- Severe allergic reactions—Swelling in the mouth and throat, wheezing, breathing difficulties, dizziness, paleness or limpness.
Should your child suffer from any of the above symptoms after receiving his or her vaccinations, call your doctor immediately.
Although today in the United States epidemics of infectious diseases are rare, bacteria and viruses that cause many diseases still exist. These bacteria and viruses may affect people who are not protected by vaccines. Vaccinations are necessary because they can prevent repeated epidemics of infectious diseases.
Do I Need to Vaccinate?
Experts recommend that all children be routinely vaccinated. Most children in the United States are currently vaccinated as recommended, helping control infectious diseases that were common and deadly in the past.
Scientists, doctors and other health care professionals extensively test vaccines to make sure they are safe and effective before putting them on the market. In the United States, the FDA reviews all the test results to decide if it will approve a vaccine for use.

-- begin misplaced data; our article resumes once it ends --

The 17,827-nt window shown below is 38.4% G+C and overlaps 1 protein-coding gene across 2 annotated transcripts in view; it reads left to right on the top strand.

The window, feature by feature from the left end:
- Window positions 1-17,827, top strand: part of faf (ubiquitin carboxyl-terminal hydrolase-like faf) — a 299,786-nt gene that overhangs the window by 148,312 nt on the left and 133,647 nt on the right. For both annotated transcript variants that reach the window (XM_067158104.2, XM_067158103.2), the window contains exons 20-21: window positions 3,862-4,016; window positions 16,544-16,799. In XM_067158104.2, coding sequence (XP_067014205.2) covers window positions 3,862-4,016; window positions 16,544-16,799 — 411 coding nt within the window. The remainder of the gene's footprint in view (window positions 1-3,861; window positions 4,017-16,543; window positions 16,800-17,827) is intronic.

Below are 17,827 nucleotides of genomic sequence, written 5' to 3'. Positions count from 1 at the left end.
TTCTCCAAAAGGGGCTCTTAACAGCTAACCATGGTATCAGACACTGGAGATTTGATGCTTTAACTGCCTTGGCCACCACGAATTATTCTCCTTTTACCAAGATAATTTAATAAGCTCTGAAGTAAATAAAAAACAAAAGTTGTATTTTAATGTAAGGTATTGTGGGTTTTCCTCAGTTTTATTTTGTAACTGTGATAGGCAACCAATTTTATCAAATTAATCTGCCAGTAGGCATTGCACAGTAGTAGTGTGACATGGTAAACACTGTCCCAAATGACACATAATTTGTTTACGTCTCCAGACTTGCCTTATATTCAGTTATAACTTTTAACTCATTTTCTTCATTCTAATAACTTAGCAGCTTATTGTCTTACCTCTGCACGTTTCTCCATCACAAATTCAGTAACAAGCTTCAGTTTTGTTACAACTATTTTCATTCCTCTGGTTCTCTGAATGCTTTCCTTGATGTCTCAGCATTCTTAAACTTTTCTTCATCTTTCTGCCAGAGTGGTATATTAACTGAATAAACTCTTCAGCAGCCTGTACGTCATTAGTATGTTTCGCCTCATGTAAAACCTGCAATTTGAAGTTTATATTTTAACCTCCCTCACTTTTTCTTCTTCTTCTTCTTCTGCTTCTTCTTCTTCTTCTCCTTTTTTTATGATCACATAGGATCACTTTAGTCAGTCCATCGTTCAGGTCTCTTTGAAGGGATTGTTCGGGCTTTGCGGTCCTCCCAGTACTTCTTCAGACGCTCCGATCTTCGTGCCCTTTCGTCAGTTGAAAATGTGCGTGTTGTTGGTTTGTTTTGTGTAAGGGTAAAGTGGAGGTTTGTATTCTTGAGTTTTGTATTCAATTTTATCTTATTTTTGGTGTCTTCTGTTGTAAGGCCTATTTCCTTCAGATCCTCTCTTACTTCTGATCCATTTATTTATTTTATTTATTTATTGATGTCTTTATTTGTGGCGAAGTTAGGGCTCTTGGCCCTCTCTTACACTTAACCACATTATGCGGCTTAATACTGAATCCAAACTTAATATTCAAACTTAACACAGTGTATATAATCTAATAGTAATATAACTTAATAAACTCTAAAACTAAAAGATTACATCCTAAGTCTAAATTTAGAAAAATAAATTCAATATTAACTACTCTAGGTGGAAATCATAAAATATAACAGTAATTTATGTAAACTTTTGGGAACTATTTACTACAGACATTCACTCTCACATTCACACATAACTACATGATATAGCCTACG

When Should I Vaccinate?
Newborns are immune to many diseases because of antibodies they have acquired from their mothers while in the womb. These antibodies only last from about a month to a year after birth, so it is best to vaccinate children when they are babies. However, you should still have your children vaccinated, even if you do not do it when they are babies or when they are very young—it is better for them to be vaccinated late than not at all.
By vaccinating your children when recommended, you will have to worry less about them becoming infected or infecting others, especially once they begin attending school, which increases their risk.
Vaccinations are covered by most insurance programs, but because of their importance they are available even to those without insurance. If you are not insured and cannot afford your child’s vaccinations, contact your city, county or state health department. They can help you find a place to have your child immunized where it will be inexpensive or even free.